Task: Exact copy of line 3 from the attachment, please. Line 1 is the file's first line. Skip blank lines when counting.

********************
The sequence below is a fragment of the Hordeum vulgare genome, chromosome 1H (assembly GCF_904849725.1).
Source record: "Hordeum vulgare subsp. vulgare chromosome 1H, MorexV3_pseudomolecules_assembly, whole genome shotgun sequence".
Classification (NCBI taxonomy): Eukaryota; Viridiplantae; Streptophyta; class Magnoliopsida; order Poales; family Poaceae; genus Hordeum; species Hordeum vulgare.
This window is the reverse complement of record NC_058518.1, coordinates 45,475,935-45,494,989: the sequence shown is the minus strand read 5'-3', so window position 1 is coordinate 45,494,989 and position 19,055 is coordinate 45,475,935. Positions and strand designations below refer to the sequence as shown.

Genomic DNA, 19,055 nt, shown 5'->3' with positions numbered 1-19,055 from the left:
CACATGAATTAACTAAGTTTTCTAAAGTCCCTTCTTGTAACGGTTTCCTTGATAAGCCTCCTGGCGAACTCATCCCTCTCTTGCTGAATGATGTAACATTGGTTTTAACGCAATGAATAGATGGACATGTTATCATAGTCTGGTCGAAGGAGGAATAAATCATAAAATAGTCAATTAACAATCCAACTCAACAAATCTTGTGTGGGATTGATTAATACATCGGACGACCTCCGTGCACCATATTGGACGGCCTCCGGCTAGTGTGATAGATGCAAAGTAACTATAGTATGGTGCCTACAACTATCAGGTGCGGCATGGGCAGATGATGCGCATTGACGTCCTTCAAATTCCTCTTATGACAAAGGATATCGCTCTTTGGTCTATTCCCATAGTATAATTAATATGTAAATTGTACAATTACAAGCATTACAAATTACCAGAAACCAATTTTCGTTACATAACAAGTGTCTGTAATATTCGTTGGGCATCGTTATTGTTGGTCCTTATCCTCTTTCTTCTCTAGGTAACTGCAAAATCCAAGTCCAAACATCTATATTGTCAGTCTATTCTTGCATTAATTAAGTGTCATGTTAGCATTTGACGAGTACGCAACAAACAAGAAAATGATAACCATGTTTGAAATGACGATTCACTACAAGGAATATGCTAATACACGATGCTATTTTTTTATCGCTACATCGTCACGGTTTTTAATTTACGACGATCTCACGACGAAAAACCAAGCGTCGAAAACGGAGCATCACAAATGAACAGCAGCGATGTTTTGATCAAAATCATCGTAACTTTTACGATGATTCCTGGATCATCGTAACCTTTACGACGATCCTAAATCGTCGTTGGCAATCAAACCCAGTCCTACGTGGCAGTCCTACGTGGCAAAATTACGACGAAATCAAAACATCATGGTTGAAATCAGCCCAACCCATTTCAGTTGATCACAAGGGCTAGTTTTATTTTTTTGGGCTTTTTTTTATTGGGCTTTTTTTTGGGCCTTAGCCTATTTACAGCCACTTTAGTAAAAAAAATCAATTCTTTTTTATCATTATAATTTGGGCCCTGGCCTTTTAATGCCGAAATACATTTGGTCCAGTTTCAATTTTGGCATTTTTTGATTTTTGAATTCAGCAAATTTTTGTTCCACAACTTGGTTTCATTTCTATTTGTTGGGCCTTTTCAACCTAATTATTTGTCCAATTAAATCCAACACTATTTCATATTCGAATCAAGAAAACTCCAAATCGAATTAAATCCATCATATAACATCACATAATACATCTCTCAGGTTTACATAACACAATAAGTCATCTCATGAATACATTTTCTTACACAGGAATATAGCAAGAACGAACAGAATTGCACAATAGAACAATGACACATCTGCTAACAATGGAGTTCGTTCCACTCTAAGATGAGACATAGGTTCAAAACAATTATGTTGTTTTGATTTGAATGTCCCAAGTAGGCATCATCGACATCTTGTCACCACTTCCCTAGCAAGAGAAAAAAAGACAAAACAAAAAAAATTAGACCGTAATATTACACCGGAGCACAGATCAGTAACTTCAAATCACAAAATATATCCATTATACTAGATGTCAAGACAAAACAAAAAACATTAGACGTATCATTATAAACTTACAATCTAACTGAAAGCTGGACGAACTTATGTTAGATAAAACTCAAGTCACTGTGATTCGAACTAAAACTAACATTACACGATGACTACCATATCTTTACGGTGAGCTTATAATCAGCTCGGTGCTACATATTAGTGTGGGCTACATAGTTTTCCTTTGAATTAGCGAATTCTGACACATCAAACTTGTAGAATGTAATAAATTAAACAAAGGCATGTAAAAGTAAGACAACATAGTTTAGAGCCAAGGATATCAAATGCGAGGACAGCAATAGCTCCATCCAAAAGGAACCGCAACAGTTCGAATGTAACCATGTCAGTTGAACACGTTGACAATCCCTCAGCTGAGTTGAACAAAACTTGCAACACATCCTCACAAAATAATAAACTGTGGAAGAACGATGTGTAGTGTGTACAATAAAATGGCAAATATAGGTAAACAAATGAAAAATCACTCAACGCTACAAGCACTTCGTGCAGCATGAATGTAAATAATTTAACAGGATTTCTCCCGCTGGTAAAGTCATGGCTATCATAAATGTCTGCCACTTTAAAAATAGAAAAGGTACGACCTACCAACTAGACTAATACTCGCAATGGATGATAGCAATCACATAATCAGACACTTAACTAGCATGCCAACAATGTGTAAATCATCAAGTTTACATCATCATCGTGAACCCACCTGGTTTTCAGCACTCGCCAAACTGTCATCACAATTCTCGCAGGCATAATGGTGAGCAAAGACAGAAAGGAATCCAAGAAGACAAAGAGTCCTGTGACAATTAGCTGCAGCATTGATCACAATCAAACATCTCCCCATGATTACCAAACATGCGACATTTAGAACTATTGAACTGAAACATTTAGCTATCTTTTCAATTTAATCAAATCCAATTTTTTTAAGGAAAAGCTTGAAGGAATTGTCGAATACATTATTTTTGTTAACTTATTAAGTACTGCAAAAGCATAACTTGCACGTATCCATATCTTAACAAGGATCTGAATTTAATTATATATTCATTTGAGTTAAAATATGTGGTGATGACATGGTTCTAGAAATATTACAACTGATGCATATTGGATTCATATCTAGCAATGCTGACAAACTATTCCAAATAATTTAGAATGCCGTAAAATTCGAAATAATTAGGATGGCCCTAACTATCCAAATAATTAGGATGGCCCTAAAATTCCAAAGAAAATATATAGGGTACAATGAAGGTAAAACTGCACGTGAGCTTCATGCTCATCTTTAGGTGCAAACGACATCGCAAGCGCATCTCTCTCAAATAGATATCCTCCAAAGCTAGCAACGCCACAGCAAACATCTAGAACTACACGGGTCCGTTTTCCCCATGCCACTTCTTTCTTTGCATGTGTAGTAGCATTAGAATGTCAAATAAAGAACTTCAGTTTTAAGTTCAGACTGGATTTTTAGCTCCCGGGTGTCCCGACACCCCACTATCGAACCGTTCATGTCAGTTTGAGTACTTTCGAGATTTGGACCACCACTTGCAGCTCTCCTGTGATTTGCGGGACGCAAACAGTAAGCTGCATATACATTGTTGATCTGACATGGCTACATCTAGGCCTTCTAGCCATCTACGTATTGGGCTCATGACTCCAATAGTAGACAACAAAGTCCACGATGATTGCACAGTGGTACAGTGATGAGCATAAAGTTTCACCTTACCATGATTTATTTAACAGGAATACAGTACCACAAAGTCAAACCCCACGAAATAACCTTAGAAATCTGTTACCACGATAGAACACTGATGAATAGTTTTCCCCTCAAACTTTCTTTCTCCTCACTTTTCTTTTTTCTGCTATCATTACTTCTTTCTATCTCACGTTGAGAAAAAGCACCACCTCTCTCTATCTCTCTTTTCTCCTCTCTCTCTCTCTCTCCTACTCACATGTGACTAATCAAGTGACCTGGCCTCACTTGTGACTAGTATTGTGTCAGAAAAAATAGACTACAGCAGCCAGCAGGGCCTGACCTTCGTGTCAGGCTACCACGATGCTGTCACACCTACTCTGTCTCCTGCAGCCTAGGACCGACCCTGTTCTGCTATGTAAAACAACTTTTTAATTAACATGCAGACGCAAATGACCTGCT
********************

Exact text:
Classification (NCBI taxonomy): Eukaryota; Viridiplantae; Streptophyta; class Magnoliopsida; order Poales; family Poaceae; genus Hordeum; species Hordeum vulgare.